A short visit home turned into a longer stay when Reeve fell through thin ice on a hunting trip. Soaking wet he hiked the four miles for home.. What Reeve first thought a cold and then muscular rheumatism turned out to be a bout of polio. The effect on one leg would trouble him for years. After spending a month in bed, he packed up and headed west, stowing away on a steamer bound for Anchorage. Finding too many pilots there for his liking he heeded some advice, traveling next to Seward and then settling in Valdez during the summer of 1932.
He began his bush-flying career in an Eaglerock biplane that he first rebuilt and then rented from its owner, Owen Meals. His first flights would prove to be more learning experiences than moneymaking but Reeve persisted. Finally, he found a service that others were not providing, taking equipment and supplies to mines located in the mountains near glaciers. He bought his first airplane, a Fairchild 51.
Bob was always finding unique ways to solve challenges. One solution that won him worldwide acclaim was his technique of flying off the Valdez tidal mud flats with skis. This method allowed him to service his mining clients year round. Before leaving Valdez, in 1938, Reeve would make over 2,000 glacier landings, hauling over 1 million pounds of freight. "Glacier Pilot" was the title given Bob Reeve by World War II correspondent Ernie Pyle and it stayed with him throughout his life.
After several setbacks and a short stint flying out of Fairbanks the Civil Aeronautics Administration (CAA) hired Bob in 1941. Bob would fly a Fairchild 71 and eventually a Boeing Model 80A, carrying more than 1,100 tons of equipment and 300 workers between April and November to an airport construction project. Using this infusion of money Bob bought three more aircraft (one would crash before delivery) as he prepared for expected work for the military. In November 1942, he signed an exclusive contract with the Alaska Communications Service. Bob became the only civilian pilot authorized to fly in combat zones by virtue of this agreement. Reeve and his wife Tilly, along with their four children, moved a final time to Anchorage.
During World War II Bob flew the entire Aleutian Chain learning its weather, the islands and the coastlines. As the war wound down Bob developed a plan, he would serve the Aleutians with scheduled service. Following a tip from a military friend he learned of a C-47 being sold as surplus. He bought it and then spent $5000 converting it for civilian use. When rumors of a steamship strike came true Reeve was ready. He and his two pilots flew 26 round trips between Seattle and either Anchorage or Fairbanks in 53 days. He made enough money in those 53 days to pay off the loan for the first and buy three additional C-47s. Reeve’s dream of an airline was about to take off.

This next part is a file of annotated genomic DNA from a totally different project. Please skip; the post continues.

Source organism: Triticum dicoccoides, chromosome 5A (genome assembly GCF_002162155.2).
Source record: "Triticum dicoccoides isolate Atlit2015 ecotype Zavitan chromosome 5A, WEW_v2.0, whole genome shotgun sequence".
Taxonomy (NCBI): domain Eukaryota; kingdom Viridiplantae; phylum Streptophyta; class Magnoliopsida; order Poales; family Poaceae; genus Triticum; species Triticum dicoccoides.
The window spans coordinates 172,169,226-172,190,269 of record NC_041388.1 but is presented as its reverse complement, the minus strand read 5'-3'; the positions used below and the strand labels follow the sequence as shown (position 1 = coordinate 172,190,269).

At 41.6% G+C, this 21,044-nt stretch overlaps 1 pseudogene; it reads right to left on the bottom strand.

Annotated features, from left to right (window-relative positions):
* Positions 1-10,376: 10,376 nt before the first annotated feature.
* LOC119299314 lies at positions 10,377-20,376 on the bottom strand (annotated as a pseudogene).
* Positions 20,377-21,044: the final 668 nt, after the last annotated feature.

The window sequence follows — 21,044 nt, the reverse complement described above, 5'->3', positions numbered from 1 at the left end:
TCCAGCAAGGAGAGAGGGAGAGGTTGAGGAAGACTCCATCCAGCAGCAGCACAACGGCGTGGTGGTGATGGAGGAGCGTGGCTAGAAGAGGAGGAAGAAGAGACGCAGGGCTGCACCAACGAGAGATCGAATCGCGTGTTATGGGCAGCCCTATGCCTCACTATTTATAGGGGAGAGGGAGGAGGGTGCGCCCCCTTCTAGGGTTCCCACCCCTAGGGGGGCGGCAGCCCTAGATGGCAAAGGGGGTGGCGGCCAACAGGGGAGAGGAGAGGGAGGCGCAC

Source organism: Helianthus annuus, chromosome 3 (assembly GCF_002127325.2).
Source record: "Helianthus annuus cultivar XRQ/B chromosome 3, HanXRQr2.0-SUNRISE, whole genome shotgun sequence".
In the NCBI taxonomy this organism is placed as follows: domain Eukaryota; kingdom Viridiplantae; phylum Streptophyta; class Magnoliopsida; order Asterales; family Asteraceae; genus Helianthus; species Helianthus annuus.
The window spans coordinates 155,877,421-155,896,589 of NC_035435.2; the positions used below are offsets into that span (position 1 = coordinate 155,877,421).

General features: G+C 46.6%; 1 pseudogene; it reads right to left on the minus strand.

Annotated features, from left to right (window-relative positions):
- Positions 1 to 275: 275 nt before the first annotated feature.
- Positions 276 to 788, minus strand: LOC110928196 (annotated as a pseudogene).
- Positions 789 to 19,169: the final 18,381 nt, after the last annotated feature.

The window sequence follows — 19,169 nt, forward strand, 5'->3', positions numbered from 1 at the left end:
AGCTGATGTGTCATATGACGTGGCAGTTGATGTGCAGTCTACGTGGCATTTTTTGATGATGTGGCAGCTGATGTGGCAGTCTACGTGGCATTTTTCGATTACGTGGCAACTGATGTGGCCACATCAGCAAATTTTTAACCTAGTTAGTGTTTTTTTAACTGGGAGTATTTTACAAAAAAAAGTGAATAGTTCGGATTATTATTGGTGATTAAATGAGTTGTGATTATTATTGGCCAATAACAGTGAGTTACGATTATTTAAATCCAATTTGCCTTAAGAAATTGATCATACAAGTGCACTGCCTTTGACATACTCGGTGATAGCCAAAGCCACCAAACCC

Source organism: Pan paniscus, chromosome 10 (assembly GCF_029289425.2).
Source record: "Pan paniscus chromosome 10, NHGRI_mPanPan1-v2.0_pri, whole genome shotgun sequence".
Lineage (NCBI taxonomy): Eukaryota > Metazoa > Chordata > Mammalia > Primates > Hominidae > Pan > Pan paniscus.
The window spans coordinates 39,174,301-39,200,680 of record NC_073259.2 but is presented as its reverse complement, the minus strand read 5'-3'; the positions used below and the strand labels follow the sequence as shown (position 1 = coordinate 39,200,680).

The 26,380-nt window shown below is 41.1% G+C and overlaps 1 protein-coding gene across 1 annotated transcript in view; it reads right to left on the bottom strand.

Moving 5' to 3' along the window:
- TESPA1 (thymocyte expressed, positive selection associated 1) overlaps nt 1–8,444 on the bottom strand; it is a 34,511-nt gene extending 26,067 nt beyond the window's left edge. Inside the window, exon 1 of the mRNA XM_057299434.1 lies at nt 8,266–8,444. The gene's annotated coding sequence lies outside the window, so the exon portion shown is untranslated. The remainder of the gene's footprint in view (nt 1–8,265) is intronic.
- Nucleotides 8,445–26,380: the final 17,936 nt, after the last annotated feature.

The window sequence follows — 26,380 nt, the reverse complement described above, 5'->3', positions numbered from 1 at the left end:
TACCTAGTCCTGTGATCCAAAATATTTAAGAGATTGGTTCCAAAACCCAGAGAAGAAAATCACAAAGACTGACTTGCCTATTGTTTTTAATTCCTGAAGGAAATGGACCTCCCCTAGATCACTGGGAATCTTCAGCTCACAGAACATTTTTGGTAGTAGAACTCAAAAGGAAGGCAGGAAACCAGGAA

Bob petitioned the CAA for approval to serve the Chain on a scheduled basis during the winter of 1946/1947. Reeve Aleutian Airways was incorporated on March 24, 1947 and that summer began its once a week run over the 1,783-mile route. The airline would add aircraft as demand would dictate operating Douglas DC-3s, DC-4s, DC-6A/Bs, Grumman G-21 Goose, a Sikorsky S-43, Curtiss C-46s, Lockheed L-188 Electras, NAMC (Japan) YS-11A, Boeing 727s, Lockheed 10, a Helio-Courier H-250, and a Beechcraft D-50 Twin Bonanza.
Reeve was an avid outdoorsman and loved to share Alaska with his friends. He would often host Jimmy Doolittle, Nate Twining, and Hoyt Vandenberg on hunting excursions. During a 1948 hunt Reeve would shoot a world record Brown Bear, a record that would stand for a number of years. He was awarded the Sagamore Hill Medal from the Boone and Crocket Club in recognition of that success.
In 1952 Reeve was invited to run for territorial governor but decided against it due to possible conflicts with the airline. Robert C. Reeve was named “Alaskan of the Year” in 1972, inducted into the National Aviation Hall of Fame in 1975, and inducted into the International Aerospace Hall of Fame in 1980. Robert C. Reeve would die in his sleep on August 25, 1980. The Alaska Aviation Heritage Museum inducted Robert C. Reeve into the Alaska Aviation Pioneer Hall of Fame during ceremonies on February 25, 2005.
The airline couldn't withstand the effects of increased competition, deregulation and the continued difficulties of flying to the Aleutians. Reeve Aleutian Airways stopped scheduled air service December 5, 2000, after nearly 70 years.
Read more about Robert C. (Bob) Reeve in The Bush Pilots, a volume in the Epic of Flight series by Time-Life, Glacier Pilot by Beth Day or Flying Beats Work by Stan Cohen.